Gathering with Greater Purpose

How Sustainable Events Can Change the World

In the aftermath of ‘Larry’s letter’—when BlackRock’s powerful chief executive Lawrence Fink demanded a shift in CEOs’ priorities toward more than just profit—as global businesses look for new ways to deepen their social impact, there lies a high-potential solution routinely lost in everyone’s blind spot: making all events, from Monday morning team meetings to weekend barbeques to convenings on the global stage, sustainable.

In advancing the Sustainable Development Goals (SDGs), there is an elegant opportunity to make the medium the message. SDG # 17—more partnerships—is often described as the goal that makes all the other goals possible, and the action that makes partnerships possible is meeting—collaborating, connecting, engaging, inspiring, and educating. Basically, it encapsulates the magical potential of what happens when people come together, face to face.

SDG # 17—more partnerships—is often described as the goal that makes all the other goals possible, and the action that makes partnerships possible is meeting.

What if meetings themselves, in the way they are planned, conducted, and followed up, were examples and sources of inspiration for sustainable development? According to data from the association Meeting Professionals International, the event industry is equivalent in size to the agriculture industry in the UK or the automobile manufacturing industry in the United States. This industry can be a powerful catalyst for achieving the SDGs and creating a world that works for everyone. Imagine if every meeting in the world—from work meetings to local community festivals, pop concerts, or family gatherings—was created with consideration for its social, environmental, and economic impacts.

The London Olympic and Paralympic games of 2012 is an example of one such mega-event. The organizers wanted to demonstrate they had planned their meeting to maximize positive impact, and they were revolutionary in their approach. Beyond seeking short-term gains of positive press, the organizers facilitated and inspired the creation of an International Organization for Standardization (ISO) management system standard to support sustainable event planning. For the first time, there was a reliable process for taking into account social, environmental, and economic impacts at every decision point in event planning, execution, and disassembly.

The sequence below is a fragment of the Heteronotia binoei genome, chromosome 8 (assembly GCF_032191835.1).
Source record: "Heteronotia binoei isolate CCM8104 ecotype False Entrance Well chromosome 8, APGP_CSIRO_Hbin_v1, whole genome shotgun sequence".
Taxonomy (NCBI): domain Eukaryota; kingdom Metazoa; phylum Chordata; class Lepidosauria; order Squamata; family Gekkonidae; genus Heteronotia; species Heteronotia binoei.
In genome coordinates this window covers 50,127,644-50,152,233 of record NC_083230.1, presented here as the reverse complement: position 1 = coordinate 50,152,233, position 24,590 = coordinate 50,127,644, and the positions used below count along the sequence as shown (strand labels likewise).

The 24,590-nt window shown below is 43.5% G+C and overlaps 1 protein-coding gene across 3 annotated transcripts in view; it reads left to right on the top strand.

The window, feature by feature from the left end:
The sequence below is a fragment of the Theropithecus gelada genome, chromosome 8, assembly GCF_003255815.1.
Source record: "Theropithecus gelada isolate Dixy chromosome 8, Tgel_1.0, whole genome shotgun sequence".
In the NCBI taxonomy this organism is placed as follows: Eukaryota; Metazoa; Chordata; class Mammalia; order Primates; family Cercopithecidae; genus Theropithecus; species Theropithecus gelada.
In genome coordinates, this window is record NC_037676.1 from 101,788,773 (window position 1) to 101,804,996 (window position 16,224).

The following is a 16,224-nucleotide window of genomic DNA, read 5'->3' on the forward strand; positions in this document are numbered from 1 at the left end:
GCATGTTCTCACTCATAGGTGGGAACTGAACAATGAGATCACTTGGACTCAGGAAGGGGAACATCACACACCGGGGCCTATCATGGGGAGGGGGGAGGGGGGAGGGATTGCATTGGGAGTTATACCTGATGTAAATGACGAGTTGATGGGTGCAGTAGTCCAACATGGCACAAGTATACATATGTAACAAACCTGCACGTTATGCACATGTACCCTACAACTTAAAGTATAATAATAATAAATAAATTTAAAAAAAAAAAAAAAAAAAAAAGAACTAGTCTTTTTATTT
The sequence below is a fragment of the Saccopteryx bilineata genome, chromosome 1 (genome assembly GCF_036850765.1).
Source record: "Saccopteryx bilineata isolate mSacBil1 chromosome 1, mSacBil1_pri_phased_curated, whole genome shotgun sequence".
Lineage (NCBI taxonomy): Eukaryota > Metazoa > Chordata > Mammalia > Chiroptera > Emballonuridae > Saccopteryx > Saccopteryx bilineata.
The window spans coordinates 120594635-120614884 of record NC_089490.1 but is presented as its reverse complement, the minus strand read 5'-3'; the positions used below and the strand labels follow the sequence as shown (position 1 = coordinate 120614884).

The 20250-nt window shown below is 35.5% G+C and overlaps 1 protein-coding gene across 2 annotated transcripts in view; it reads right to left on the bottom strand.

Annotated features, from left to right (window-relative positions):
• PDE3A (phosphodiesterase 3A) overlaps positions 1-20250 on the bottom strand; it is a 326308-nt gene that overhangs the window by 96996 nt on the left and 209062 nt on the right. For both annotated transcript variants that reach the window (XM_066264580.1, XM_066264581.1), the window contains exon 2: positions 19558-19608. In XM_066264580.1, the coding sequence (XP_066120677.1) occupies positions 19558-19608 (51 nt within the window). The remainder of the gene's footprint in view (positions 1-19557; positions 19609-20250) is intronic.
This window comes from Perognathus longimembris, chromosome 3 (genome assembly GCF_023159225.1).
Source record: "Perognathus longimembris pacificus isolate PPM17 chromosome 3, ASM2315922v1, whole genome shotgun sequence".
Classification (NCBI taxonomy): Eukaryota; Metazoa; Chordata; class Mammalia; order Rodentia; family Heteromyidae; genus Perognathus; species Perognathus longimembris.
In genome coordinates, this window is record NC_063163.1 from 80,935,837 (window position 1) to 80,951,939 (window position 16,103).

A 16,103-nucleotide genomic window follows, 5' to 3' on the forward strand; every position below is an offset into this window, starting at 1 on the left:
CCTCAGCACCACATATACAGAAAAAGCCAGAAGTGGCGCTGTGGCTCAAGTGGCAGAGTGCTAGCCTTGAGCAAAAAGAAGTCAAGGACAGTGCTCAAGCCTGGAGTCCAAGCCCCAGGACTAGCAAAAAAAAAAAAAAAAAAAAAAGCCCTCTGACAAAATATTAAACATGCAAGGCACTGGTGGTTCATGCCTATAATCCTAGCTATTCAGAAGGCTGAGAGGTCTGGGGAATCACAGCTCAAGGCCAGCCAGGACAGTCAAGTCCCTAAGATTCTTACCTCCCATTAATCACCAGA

Considerations in event planning such as banning plastic water bottles, sharing event content to benefit local communities, or using local suppliers, can influence decision making. Over the last few years, the team at Positive Impact, a global nonprofit, has gathered examples of the impacts from decisions taken with a consideration for sustainability and have showcased them in an online library. In 2017, Positive Impact conducted research as part of the UN’s Year of Sustainable Tourism for Development to tell the story of the power of events and encourage society to make a sustainable difference.

To understand this difference in practical terms, when an event is organized, there is a primary decision-maker whose decisions affect the majority of participants, such as choosing a vegetarian meal for a conference’s opening dinner or sending a percentage of revenues from ticket sales to support a local charity. By introducing a more deliberate approach, all of these decisions can be determined in the context of the SDGs.

A component of the Positive Impact 2017 report includes content from five academics who provide commentary on how an event can address a specific SDG. Also, key actors in the event industry were invited to respond to four questions, one of which was, ‘What action do you think the event industry could take to support the 17 UN Sustainable Development Goals?’ Over 33 percent of respondents suggested that events should be used as a catalyst to inspire positive change.

For years, data has demonstrated that customers who have a positive experience with a product develop greater brand loyalty. Events deliver those experiences and more. Attending an event is a unique opportunity to try something new, be inspired by others, and connect directly with others—the foundation for world-changing collaboration.

Attending an event is a unique opportunity to try something new, be inspired by others, and connect directly with others—the foundation for world-changing collaboration.

As we collectively pursue a more just, sustainable world, there is a ripe opportunity: business leaders request and empower their event and meeting planners to use existing industry resources to design, deliver, and then tell the story of the sustainability of their events. Imagine if boring meetings became a thing of the past, and every event inspires participants to take action to meet the SDGs through actions small and large—coming together to collaborate, innovate, educate, inspire, and meet—creating a world that works for everyone.

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